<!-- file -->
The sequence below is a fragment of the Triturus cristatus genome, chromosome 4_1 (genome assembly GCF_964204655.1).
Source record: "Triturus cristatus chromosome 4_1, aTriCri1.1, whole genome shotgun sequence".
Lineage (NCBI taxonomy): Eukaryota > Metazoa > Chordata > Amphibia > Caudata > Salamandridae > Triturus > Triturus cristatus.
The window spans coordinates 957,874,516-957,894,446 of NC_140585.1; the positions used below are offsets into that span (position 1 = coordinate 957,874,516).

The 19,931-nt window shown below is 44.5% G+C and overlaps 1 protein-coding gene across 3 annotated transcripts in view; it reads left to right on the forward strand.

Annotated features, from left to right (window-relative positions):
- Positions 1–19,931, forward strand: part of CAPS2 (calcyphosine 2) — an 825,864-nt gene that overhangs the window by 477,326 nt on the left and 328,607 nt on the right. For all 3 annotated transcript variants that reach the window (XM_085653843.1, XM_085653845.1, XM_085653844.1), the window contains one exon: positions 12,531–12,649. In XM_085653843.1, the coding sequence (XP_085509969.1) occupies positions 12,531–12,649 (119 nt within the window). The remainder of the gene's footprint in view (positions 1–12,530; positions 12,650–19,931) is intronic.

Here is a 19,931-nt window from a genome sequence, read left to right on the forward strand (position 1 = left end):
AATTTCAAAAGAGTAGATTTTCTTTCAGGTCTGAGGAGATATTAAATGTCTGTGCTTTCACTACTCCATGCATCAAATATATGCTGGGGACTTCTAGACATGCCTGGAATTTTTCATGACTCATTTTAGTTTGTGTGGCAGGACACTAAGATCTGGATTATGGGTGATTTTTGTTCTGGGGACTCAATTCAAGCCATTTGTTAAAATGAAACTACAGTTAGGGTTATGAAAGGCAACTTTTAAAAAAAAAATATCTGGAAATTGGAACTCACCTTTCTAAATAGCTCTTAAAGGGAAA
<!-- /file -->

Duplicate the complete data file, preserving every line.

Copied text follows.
The sequence below is a fragment of the Triturus cristatus genome, chromosome 4_1 (genome assembly GCF_964204655.1).
Source record: "Triturus cristatus chromosome 4_1, aTriCri1.1, whole genome shotgun sequence".
Lineage (NCBI taxonomy): Eukaryota > Metazoa > Chordata > Amphibia > Caudata > Salamandridae > Triturus > Triturus cristatus.
The window spans coordinates 957,874,516-957,894,446 of NC_140585.1; the positions used below are offsets into that span (position 1 = coordinate 957,874,516).

The 19,931-nt window shown below is 44.5% G+C and overlaps 1 protein-coding gene across 3 annotated transcripts in view; it reads left to right on the forward strand.

Annotated features, from left to right (window-relative positions):
- Positions 1–19,931, forward strand: part of CAPS2 (calcyphosine 2) — an 825,864-nt gene that overhangs the window by 477,326 nt on the left and 328,607 nt on the right. For all 3 annotated transcript variants that reach the window (XM_085653843.1, XM_085653845.1, XM_085653844.1), the window contains one exon: positions 12,531–12,649. In XM_085653843.1, the coding sequence (XP_085509969.1) occupies positions 12,531–12,649 (119 nt within the window). The remainder of the gene's footprint in view (positions 1–12,530; positions 12,650–19,931) is intronic.

Here is a 19,931-nt window from a genome sequence, read left to right on the forward strand (position 1 = left end):
AATTTCAAAAGAGTAGATTTTCTTTCAGGTCTGAGGAGATATTAAATGTCTGTGCTTTCACTACTCCATGCATCAAATATATGCTGGGGACTTCTAGACATGCCTGGAATTTTTCATGACTCATTTTAGTTTGTGTGGCAGGACACTAAGATCTGGATTATGGGTGATTTTTGTTCTGGGGACTCAATTCAAGCCATTTGTTAAAATGAAACTACAGTTAGGGTTATGAAAGGCAACTTTTAAAAAAAAAATATCTGGAAATTGGAACTCACCTTTCTAAATAGCTCTTAAAGGGAAA